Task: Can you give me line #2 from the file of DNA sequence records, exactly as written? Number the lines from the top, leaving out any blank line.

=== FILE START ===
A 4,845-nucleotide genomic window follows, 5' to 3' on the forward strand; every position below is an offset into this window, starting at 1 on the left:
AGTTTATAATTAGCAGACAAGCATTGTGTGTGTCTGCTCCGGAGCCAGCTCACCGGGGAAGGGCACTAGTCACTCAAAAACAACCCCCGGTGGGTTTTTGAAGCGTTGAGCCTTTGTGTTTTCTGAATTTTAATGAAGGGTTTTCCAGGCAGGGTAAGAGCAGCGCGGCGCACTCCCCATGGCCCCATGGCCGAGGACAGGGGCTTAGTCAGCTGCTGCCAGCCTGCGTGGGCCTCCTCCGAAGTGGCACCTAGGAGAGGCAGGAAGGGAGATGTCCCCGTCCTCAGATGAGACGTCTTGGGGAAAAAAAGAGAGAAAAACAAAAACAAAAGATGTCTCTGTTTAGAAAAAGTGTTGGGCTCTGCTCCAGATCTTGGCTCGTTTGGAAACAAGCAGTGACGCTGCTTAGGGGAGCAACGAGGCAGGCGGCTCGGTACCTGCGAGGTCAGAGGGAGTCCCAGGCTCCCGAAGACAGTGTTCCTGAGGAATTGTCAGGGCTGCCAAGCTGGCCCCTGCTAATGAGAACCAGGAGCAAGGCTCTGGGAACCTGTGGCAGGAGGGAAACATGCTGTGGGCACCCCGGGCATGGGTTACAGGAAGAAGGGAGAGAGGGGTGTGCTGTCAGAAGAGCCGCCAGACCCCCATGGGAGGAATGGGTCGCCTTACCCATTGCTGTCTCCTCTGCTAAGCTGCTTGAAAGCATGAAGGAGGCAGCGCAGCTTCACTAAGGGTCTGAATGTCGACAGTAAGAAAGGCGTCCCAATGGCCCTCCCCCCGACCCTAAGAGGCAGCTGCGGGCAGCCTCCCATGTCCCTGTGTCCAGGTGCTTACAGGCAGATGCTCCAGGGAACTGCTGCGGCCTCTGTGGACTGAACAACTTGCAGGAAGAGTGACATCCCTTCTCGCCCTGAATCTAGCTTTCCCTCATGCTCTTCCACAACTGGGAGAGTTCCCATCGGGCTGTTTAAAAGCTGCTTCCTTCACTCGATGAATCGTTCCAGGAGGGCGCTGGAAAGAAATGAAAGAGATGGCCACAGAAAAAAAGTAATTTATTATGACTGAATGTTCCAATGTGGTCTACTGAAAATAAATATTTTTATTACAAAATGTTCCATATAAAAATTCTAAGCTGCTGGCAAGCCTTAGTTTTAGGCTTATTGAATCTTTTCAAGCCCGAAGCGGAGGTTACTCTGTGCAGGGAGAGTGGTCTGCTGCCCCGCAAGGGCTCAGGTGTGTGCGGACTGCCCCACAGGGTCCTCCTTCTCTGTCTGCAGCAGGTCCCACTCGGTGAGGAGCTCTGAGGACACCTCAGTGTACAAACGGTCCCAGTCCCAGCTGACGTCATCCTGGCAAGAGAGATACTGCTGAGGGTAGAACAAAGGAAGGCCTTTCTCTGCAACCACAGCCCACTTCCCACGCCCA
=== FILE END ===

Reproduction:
AGTTTATAATTAGCAGACAAGCATTGTGTGTGTCTGCTCCGGAGCCAGCTCACCGGGGAAGGGCACTAGTCACTCAAAAACAACCCCCGGTGGGTTTTTGAAGCGTTGAGCCTTTGTGTTTTCTGAATTTTAATGAAGGGTTTTCCAGGCAGGGTAAGAGCAGCGCGGCGCACTCCCCATGGCCCCATGGCCGAGGACAGGGGCTTAGTCAGCTGCTGCCAGCCTGCGTGGGCCTCCTCCGAAGTGGCACCTAGGAGAGGCAGGAAGGGAGATGTCCCCGTCCTCAGATGAGACGTCTTGGGGAAAAAAAGAGAGAAAAACAAAAACAAAAGATGTCTCTGTTTAGAAAAAGTGTTGGGCTCTGCTCCAGATCTTGGCTCGTTTGGAAACAAGCAGTGACGCTGCTTAGGGGAGCAACGAGGCAGGCGGCTCGGTACCTGCGAGGTCAGAGGGAGTCCCAGGCTCCCGAAGACAGTGTTCCTGAGGAATTGTCAGGGCTGCCAAGCTGGCCCCTGCTAATGAGAACCAGGAGCAAGGCTCTGGGAACCTGTGGCAGGAGGGAAACATGCTGTGGGCACCCCGGGCATGGGTTACAGGAAGAAGGGAGAGAGGGGTGTGCTGTCAGAAGAGCCGCCAGACCCCCATGGGAGGAATGGGTCGCCTTACCCATTGCTGTCTCCTCTGCTAAGCTGCTTGAAAGCATGAAGGAGGCAGCGCAGCTTCACTAAGGGTCTGAATGTCGACAGTAAGAAAGGCGTCCCAATGGCCCTCCCCCCGACCCTAAGAGGCAGCTGCGGGCAGCCTCCCATGTCCCTGTGTCCAGGTGCTTACAGGCAGATGCTCCAGGGAACTGCTGCGGCCTCTGTGGACTGAACAACTTGCAGGAAGAGTGACATCCCTTCTCGCCCTGAATCTAGCTTTCCCTCATGCTCTTCCACAACTGGGAGAGTTCCCATCGGGCTGTTTAAAAGCTGCTTCCTTCACTCGATGAATCGTTCCAGGAGGGCGCTGGAAAGAAATGAAAGAGATGGCCACAGAAAAAAAGTAATTTATTATGACTGAATGTTCCAATGTGGTCTACTGAAAATAAATATTTTTATTACAAAATGTTCCATATAAAAATTCTAAGCTGCTGGCAAGCCTTAGTTTTAGGCTTATTGAATCTTTTCAAGCCCGAAGCGGAGGTTACTCTGTGCAGGGAGAGTGGTCTGCTGCCCCGCAAGGGCTCAGGTGTGTGCGGACTGCCCCACAGGGTCCTCCTTCTCTGTCTGCAGCAGGTCCCACTCGGTGAGGAGCTCTGAGGACACCTCAGTGTACAAACGGTCCCAGTCCCAGCTGACGTCATCCTGGCAAGAGAGATACTGCTGAGGGTAGAACAAAGGAAGGCCTTTCTCTGCAACCACAGCCCACTTCCCACGCCCA